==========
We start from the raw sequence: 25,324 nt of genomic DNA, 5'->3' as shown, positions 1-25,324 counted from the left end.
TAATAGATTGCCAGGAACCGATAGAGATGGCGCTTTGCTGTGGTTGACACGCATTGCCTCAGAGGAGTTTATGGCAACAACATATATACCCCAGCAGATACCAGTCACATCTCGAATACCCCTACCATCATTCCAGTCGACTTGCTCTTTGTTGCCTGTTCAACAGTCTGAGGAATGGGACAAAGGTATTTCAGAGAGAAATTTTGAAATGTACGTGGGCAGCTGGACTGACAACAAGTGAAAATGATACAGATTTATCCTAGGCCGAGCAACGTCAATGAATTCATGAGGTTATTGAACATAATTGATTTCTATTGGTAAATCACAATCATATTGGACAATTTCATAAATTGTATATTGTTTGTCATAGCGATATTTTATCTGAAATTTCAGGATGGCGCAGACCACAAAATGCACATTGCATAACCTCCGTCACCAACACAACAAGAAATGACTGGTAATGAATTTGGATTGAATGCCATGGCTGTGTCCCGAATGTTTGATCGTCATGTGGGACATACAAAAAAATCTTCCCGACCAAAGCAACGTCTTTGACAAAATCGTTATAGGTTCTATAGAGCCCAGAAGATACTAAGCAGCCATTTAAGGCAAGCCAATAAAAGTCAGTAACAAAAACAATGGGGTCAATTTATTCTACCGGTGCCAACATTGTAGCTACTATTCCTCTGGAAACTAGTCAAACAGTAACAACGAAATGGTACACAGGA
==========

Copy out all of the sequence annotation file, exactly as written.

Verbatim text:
We start from the raw sequence: 25,324 nt of genomic DNA, 5'->3' as shown, positions 1-25,324 counted from the left end.
TAATAGATTGCCAGGAACCGATAGAGATGGCGCTTTGCTGTGGTTGACACGCATTGCCTCAGAGGAGTTTATGGCAACAACATATATACCCCAGCAGATACCAGTCACATCTCGAATACCCCTACCATCATTCCAGTCGACTTGCTCTTTGTTGCCTGTTCAACAGTCTGAGGAATGGGACAAAGGTATTTCAGAGAGAAATTTTGAAATGTACGTGGGCAGCTGGACTGACAACAAGTGAAAATGATACAGATTTATCCTAGGCCGAGCAACGTCAATGAATTCATGAGGTTATTGAACATAATTGATTTCTATTGGTAAATCACAATCATATTGGACAATTTCATAAATTGTATATTGTTTGTCATAGCGATATTTTATCTGAAATTTCAGGATGGCGCAGACCACAAAATGCACATTGCATAACCTCCGTCACCAACACAACAAGAAATGACTGGTAATGAATTTGGATTGAATGCCATGGCTGTGTCCCGAATGTTTGATCGTCATGTGGGACATACAAAAAAATCTTCCCGACCAAAGCAACGTCTTTGACAAAATCGTTATAGGTTCTATAGAGCCCAGAAGATACTAAGCAGCCATTTAAGGCAAGCCAATAAAAGTCAGTAACAAAAACAATGGGGTCAATTTATTCTACCGGTGCCAACATTGTAGCTACTATTCCTCTGGAAACTAGTCAAACAGTAACAACGAAATGGTACACAGGA